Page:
7. The condemnor must post a bond or other sufficient security with the court. 8. The condemnor must pay estimated just compensation before taking possession of the condemned property. Note that a condemnee is entitled to receive estimated just compensation without prejudicing his/her right to seek full and final just compensation from the courts.

  • What Limitations or Defenses Exist?

    The exclusive remedy for challenging a condemnation is by the filing of Preliminary Objections to the declaration of taking. A property owner has 30 days to file Preliminary Objections. Objections cannot be raised at other stages of the condemnation proceedings.

    Furthermore, preliminary objections are limited to the following: (1) the power or right of the condemnor to appropriate the property unless it has been previously adjudicated; (2) the sufficiency of the security; (3) the declaration of taking; (4) any other procedure followed by the condemnor.

    The primary objection usually relates to the condemnor's “power or right” to condemn and it may take several forms. Here are the most common:

    Enabling Statutes: This objection focuses upon the condemning authority's grant of power from the legislature through appropriate enabling statutes. This type of defense typically alleges that the condemnor failed to comply with the enabling statute's requirements. These requirements dictate the occasions, modes, and agencies by which the condemnor may exercise its eminent domain authority.

    Public Purpose: This objection alleges that the condemnation is not “for public use" as required by the state and federal constitutions. Pa. Const. art. I $ 10; U.S. Const. Amendment V.
    Due Process: this objection alleges that the decision to condemn and/or that the extent of the taking is the result of fraud, bad faith, an abuse of discretion, was arbitrary, or capricious.

  • What Constitutes a Public Purpose?

    Typical public purposes include road projects, installation of electric transmission lines, schools, parks, public buildings, etc.

    After the United States Supreme Court sanctioned the broad use of eminent domain for uses which primarily benefited private enterprise, the Pennsylvania legislature passed The Property Rights Protection Act which prohibits "the exercise by any condemnor of the power of eminent domain to take private property in order to use it for private enterprise." 26 Pa. C.S.A. $ 204. However, the Pennsylvania legislature created exceptions for non-profits, public utilities, railroads, common carriers, blight, urban redevelopment, low-income development projects, etc.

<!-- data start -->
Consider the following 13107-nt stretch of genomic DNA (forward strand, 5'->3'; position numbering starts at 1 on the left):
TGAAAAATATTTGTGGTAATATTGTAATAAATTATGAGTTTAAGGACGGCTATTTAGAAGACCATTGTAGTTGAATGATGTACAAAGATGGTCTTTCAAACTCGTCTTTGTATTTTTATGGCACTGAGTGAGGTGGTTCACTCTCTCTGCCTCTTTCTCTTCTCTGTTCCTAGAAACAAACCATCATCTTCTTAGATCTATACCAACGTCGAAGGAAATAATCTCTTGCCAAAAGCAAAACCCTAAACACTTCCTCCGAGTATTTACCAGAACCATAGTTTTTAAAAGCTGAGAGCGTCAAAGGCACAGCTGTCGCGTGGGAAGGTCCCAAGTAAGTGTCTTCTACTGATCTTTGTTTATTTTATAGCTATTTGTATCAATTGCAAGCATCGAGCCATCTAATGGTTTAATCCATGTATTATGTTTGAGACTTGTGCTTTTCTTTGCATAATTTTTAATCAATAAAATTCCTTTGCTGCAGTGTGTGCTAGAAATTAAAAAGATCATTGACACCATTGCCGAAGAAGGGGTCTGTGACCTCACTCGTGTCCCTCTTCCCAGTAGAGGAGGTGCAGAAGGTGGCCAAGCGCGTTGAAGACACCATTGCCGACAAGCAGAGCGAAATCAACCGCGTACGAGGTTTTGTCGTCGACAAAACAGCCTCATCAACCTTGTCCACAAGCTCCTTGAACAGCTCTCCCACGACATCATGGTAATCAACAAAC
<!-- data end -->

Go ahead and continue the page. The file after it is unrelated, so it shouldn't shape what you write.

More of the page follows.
• How is the Just Compensation Determined?

    Just compensation is determined by a Board of Viewers appointed by the Court of Common Pleas in the county where the property is located. The Board of Viewers is comprised of three community members, one of which must be an attorney. Either party may appeal a Board decision to the trial court. Just Compensation is the difference between the fair market value of the condemnee's entire property interest immediately before the condemnation and as unaffected by the condemnation and the fair market value of the property interest remaining immediately after the condemnation and as affected by the condemnation. This is sometimes referred to as the “before and after” rule. Property owners are cautioned that many condemnors intentionally appraise different property rights in an effort to not pay just compensation. Just Compensation typically requires the testimony of an expert appraiser who has experience drafting eminent domain appraisals. It is highly advisable that a property owner consult with an experienced eminent domain attorney before hiring an appraiser so that the attorney can ensure that the property rights are adequately protected. Note that the Pennsylvania Eminent Domain Code provides a condemnee property owner with a $4,000 reimbursement to use towards the hiring of an appraiser.

  • How is Fair Market Value Defined?

    Fair market value is the price which would be agreed to by a willing and informed seller and buyer, taking into consideration, but not limited to, the following factors: